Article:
It wasn’t the first we’d heard of the nuclear threat, of course, or of the horrors of any possible nuclear war.
We knew that we lived on a knife edge of “mutual assured destruction”, which we were mostly able to forget; but in those days, following John F. Kennedy’s ultimatum to Khrushchev to remove Soviet missiles from Cuba or face war, it became impossible to ignore.
I remember going to school, just a few hundred yards down the road, and wondering whether the world would still be here at teatime. I wondered whether I would ever see my mother again; I sat staring up at the light fittings in the Primary 6 classroom, and imagining how they would look - shattered and swinging, I thought - after a direct hit on the base at Faslane, 30 miles away.
I also remember the huge surge of relief, a few days later, when Cuba was no longer the most urgent item on the news, replaced by an Indian-Chinese conflict in the Himalayas; and I remember the adult echo of that vast relief, two decades on, when - in 1989 - the Berlin Wall finally came down, opening up, for a brief hopeful decade or two, the possibility of a united future Europe, without walls or borders.
And it’s perhaps because of my Cold War childhood, shared with everyone of my generation, that I can feel nothing but sorrow and dread, as I watch the west and China - backed by its old ally Russia - shaping up for another Cold War, not least over Taiwan, in whose waters China is on manoeuvres as I write.
The nuclear threat has never gone away, of course; but now, we are re-entering the kind of era when a climate of hatred and mistrust between the world’s major powers invites an arms race that not only carries huge economic costs, but leads to ever more terrifying advances in weapons technology.
This waste of human endeavour, ingenuity and resources on the technology of death is heartbreaking enough in itself. The much-respected Stockholm International Peace Research Institute estimates that in 2021, global military spending stood at $2.1 trillion dollars, almost six times greater than current investment in renewable energy - which should, of course, now be the overwhelming priority for all of humankind.
When I remember the Cold War, though, it’s not only the waste and terror of the massive overkill of weaponry that I recall, or the malign influence on global politics of the huge military-industrial-security complex created by Cold War politics. I also recall the vast cumulative losses of human, intellectual, cultural and commercial exchange; and the joy with which people rushed to rebuild these links, as the walls began to crumble in the 1980s.
At the moment, our world is still strewn with memorials both practical and cultural to the mood of hope that pervaded international relations for two decades after 1990. From the gas pipelines linking Germany to Russia, to the beautiful Chinese hillside in the Botanic Gardens here in Edinburgh, and vast networks of academic and research connections, these links are now increasingly seen as problematic at best, and at worst dangerous. This week, the House of Commons even closed down its TikTok account, afraid that the Chinese-owned social media platform represented a security risk.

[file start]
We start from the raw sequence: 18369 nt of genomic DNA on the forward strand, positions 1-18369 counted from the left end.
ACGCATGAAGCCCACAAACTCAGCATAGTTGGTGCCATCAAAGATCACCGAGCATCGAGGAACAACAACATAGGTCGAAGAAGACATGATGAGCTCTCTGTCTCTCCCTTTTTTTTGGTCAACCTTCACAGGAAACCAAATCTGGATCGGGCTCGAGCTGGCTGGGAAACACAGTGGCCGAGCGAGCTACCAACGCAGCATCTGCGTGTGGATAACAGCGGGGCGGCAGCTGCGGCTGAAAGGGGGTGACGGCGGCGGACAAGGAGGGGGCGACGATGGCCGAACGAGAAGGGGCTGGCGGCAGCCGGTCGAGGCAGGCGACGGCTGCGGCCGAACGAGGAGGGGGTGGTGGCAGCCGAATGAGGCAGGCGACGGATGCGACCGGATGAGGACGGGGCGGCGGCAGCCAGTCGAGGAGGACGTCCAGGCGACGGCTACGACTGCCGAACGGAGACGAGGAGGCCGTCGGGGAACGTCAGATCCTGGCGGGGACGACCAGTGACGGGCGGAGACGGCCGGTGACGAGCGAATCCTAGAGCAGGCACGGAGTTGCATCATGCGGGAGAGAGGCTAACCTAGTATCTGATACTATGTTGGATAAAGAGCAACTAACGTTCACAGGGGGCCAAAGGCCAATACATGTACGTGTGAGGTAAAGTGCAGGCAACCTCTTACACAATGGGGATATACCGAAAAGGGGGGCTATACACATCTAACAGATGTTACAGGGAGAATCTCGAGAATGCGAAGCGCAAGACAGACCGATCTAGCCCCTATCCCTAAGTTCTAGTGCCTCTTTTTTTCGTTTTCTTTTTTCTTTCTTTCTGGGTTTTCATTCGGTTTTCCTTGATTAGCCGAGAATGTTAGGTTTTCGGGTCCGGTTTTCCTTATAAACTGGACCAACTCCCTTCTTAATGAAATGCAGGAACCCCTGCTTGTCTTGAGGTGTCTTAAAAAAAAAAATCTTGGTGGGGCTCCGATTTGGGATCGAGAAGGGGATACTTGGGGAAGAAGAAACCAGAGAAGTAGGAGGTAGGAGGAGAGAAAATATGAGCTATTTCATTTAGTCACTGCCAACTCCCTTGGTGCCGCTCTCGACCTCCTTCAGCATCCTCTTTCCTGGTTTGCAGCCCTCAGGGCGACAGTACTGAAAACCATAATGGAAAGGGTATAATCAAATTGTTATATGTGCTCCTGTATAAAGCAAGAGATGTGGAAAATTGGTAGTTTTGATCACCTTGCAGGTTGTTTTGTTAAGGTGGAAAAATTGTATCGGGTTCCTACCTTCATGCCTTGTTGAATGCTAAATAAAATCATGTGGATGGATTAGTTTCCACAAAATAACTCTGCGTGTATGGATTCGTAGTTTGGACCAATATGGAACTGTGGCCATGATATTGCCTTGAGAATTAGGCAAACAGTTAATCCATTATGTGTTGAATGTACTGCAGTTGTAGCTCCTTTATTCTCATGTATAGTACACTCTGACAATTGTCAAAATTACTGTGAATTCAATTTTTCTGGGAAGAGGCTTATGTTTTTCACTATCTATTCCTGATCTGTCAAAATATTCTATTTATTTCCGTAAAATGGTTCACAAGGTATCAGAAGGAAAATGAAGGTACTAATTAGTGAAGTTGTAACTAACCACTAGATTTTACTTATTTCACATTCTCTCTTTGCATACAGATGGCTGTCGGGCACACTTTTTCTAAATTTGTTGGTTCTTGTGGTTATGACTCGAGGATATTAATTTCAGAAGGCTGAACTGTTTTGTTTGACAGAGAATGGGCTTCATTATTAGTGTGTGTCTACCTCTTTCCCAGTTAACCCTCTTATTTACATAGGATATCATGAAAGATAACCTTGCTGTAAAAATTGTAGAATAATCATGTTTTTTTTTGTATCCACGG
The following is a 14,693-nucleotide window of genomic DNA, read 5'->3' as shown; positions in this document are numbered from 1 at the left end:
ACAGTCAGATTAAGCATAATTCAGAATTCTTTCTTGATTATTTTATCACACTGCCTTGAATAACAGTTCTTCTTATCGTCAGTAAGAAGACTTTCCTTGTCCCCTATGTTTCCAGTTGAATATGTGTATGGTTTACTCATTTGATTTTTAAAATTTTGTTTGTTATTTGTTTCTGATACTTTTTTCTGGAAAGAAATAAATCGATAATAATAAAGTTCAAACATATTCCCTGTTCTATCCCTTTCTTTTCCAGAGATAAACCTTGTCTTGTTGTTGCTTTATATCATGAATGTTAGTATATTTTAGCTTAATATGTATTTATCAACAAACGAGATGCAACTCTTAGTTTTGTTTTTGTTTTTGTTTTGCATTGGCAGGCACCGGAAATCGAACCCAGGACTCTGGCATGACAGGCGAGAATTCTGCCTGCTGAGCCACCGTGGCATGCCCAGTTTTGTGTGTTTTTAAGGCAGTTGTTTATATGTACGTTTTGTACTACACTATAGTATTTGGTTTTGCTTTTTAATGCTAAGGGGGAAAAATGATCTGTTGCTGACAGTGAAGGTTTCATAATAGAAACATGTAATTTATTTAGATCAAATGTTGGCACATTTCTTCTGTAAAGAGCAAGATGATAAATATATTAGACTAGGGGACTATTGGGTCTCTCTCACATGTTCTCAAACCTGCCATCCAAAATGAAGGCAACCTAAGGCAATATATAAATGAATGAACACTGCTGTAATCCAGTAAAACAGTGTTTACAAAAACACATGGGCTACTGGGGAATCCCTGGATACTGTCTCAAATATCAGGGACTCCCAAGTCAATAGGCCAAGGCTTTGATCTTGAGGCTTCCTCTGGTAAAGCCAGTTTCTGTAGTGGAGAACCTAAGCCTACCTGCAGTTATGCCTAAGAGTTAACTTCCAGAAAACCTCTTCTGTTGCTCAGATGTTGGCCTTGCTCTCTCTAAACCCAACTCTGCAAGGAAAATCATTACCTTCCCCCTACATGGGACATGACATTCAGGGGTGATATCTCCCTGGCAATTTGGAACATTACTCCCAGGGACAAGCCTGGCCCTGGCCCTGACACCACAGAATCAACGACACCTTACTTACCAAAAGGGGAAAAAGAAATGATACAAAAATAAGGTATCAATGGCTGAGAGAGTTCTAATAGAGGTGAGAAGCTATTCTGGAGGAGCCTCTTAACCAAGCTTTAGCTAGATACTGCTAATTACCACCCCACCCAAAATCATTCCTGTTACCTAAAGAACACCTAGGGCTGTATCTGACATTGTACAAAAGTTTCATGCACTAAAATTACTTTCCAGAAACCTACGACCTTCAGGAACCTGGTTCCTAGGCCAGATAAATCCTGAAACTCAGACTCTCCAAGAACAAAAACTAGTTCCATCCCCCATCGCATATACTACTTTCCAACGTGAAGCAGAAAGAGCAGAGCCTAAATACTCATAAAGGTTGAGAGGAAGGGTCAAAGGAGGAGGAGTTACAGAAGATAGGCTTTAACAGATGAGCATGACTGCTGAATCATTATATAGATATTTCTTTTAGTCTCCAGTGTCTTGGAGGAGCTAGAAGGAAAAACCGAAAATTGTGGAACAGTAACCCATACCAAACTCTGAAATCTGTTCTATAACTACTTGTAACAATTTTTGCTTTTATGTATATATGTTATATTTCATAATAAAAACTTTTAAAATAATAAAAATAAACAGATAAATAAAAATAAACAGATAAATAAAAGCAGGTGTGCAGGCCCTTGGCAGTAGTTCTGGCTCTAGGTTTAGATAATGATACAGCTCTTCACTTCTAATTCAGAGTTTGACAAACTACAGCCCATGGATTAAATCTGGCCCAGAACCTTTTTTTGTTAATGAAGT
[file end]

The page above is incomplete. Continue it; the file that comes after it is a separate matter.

So here we go, back into a re-disconnected world of different internets, different media, and radically conflicting world views; a world where a myriad of commercial, creative and personal opportunities are lost, and where we once again end up asking questions like “Do the Russians love their children too?”
None of this is to say, of course, that the west should simply put profit and exchange before any semblance of international legality. It is crystal clear that Russia’s shocking aggression in Ukraine must be resisted, and that China’s brutal disregard for fundamental human rights cannot go unchallenged.
The western powers, though, are not favourably viewed by most of the world’s nations, as they try to take a stand on postwar principles such as human rights and self-determination which they have themselves breached far too often, to be taken very seriously as their great defenders now.
And most importantly, we should be conscious of the massive Cold War costs - intellectual, commercial, political, creative and financial - that we are about to incur, at a time when we categorically cannot afford them, and when our priorities should clearly be elsewhere. So far, it seems Presidents Biden and Xi have at least succeeded in reaffirming that they will continue to cooperate on climate change, doing so again after their telephone conversation last week.
It is difficult, though, to see how such cooperation can long survive, amid a climate of increasingly warlike threats; and difficult to see how any western measures short of war would have much impact on the economic behemoth that is 21st century China, with its vast influence on countries across the developing world. I do not envy Joe Biden, or any other western leader who fully grasps the gravity of this situation, the task of trying to steer a path towards a more stable and sustainable world through such a gathering storm.
And I pray for the ten-year-old children of today, who already carry a heavy burden of anxiety over climate change, that they may not soon have to add to their fears a renewed threat of outright war between nuclear powers; a nightmare avoided only by a hair’s breadth many times during my youth and childhood, and now shadowing our futures again.